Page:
• is comprehensively assessing 500 gut microbiota samples.
  • working with Congress to address gut microbiome opportunities
  • Is developing a national registry on fecal microbiota transplantation in collaboration with Crohn's and Colitis Foundation of America (CCFA), Infectious Disease Society of America (IDSA), and the North American Society for Pediatric Gastroenterology, Hepatology and Nutrition (NASPGHAN)
Meanwhile, a 5-year 115 million dollar Human Microbiome Project that lasted from 2008 to 2013 developed many new method for understand the microbiome. Hundreds of studies emanated from the project. One of it's more eye-opening findings was that microbes contribute more genes responsible for human survival than humans' own genes. They are also 360 times more abundant than human genes.

Several microbiome studies are underway in chronic fatigue syndrome right now. Given enough funding who knows what might happen...
 

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tatt

Well-Known Member
I'm currently reading a book entitled Gut by Giulia Enders, I'd recommend it. Talks about some interesting trials in mice and tells you how to reduce the risk of constipation :)
 

ElaineC

New Member
"The group stated that if the work is begun now they believe in ten years they will be able to effectively manipulate microbiome communities". I'm encouraged that some enlightened researchers finally see the need to research this. But ten years??? Good grief, we need answers now.
 

Cort

Founder of Health Rising and Phoenix Rising
Staff member
I'm currently reading a book entitled Gut by Giulia Enders, I'd recommend it. Talks about some interesting trials in mice and tells you how to reduce the risk of constipation :)
Thanks Tatt - sounds interesting. If you're interesting in doing a blog on that just let me know :)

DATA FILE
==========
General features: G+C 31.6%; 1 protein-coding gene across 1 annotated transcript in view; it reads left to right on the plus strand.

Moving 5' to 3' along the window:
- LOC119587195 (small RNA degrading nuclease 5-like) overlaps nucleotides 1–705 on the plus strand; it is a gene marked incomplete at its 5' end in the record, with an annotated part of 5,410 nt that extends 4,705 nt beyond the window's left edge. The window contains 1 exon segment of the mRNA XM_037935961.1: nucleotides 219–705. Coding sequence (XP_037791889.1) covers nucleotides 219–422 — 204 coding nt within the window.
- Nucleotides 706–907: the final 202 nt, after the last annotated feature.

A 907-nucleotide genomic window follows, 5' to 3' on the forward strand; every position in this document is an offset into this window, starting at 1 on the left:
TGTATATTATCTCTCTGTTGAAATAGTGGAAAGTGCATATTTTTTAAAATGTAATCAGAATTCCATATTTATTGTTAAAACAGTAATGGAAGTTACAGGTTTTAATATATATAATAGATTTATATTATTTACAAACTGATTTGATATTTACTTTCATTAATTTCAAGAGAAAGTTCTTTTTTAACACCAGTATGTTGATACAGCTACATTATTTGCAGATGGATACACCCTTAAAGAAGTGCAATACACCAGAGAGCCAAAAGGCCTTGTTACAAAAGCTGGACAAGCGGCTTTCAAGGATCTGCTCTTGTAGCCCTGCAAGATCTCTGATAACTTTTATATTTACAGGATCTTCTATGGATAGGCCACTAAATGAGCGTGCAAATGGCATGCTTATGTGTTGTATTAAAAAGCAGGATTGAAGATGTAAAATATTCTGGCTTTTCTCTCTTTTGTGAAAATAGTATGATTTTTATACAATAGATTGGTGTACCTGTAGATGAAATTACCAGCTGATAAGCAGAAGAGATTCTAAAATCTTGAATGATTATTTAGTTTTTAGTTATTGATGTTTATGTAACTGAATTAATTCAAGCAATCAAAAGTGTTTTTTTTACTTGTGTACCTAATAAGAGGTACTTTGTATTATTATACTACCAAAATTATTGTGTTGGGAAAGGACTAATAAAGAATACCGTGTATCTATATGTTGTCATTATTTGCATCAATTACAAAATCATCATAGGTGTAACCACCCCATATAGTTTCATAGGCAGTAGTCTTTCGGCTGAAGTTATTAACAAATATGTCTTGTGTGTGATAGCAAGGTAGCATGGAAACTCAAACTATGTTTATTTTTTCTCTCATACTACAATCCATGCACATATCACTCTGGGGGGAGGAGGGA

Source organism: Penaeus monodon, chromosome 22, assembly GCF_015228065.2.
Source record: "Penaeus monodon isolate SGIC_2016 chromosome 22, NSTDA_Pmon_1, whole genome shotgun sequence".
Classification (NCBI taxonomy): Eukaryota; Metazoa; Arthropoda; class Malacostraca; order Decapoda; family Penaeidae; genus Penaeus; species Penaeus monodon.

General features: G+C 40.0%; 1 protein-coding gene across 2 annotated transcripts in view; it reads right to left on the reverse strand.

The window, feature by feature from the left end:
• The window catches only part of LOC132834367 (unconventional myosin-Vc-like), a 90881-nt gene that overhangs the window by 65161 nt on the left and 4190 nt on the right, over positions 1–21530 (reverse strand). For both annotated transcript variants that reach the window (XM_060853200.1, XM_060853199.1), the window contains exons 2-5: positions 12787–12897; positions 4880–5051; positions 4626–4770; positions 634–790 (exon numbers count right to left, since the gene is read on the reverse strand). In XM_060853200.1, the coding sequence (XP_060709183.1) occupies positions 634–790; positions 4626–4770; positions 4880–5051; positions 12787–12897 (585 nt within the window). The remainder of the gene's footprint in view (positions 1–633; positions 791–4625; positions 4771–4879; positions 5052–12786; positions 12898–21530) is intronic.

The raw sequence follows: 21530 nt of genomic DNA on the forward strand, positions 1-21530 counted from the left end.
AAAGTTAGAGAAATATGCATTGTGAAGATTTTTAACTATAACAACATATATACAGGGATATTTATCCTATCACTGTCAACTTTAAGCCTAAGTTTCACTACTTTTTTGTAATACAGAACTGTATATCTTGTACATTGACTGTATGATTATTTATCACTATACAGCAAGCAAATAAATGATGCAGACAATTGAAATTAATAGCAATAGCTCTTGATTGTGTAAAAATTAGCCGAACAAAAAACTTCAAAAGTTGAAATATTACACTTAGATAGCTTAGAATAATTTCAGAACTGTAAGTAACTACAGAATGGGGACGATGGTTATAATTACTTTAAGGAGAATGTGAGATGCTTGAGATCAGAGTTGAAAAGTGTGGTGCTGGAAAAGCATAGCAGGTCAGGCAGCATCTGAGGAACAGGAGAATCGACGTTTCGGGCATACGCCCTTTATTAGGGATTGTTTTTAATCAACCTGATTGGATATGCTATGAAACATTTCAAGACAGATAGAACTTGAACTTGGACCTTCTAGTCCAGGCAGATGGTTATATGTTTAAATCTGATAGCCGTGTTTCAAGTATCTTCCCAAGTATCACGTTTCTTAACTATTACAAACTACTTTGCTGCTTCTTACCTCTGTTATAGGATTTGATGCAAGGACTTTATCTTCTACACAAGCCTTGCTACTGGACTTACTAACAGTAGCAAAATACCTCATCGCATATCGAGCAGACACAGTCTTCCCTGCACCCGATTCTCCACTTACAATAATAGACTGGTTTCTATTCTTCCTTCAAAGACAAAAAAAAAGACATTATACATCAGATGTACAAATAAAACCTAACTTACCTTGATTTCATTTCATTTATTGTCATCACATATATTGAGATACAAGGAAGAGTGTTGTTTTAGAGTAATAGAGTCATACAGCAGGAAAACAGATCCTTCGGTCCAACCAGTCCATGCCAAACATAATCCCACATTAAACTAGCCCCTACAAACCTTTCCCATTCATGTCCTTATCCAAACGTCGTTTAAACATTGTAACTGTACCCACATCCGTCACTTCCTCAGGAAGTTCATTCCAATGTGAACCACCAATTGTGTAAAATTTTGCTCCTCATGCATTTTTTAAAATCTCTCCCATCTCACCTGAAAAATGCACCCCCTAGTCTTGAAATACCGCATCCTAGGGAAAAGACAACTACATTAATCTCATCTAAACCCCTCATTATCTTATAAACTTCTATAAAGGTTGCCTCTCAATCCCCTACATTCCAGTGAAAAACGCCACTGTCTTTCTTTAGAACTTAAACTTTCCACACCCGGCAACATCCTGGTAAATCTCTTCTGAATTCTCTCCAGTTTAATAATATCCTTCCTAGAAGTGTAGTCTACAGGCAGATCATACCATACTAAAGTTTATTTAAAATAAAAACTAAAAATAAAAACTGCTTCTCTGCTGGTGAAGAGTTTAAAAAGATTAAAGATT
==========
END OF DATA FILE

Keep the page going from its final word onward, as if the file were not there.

Cort

Founder of Health Rising and Phoenix Rising
Staff member
"The group stated that if the work is begun now they believe in ten years they will be able to effectively manipulate microbiome communities". I'm encouraged that some enlightened researchers finally see the need to research this. But ten years??? Good grief, we need answers now.
Agreed. They're looking at all sorts of microbial communities - the skin, communities in the environment. Hopefully given the interest in the gut that will proceed faster.
 

tatt

Well-Known Member
If I had the energy to blog I probably wouldnt be here. However there is a video that covers a lot of the same material here
which I discovered because it's linked to this funding request http://www.investinme.org/LDR UK Gut Microbiota.htm

For those brave enough to try faecal transplant you needn't wait 10 years. For those less brave it explains why you need to change your diet

The first 11-12 minutes can be skipped without losing much.

and some comments on the diy option here http://www.bbc.co.uk/news/magazine-27503660

I'm not desperate enough for this yet, think I'll try a different probiotic.
 
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Cort

Founder of Health Rising and Phoenix Rising
Staff member
Thanks Tatt - looking forward to checking that out.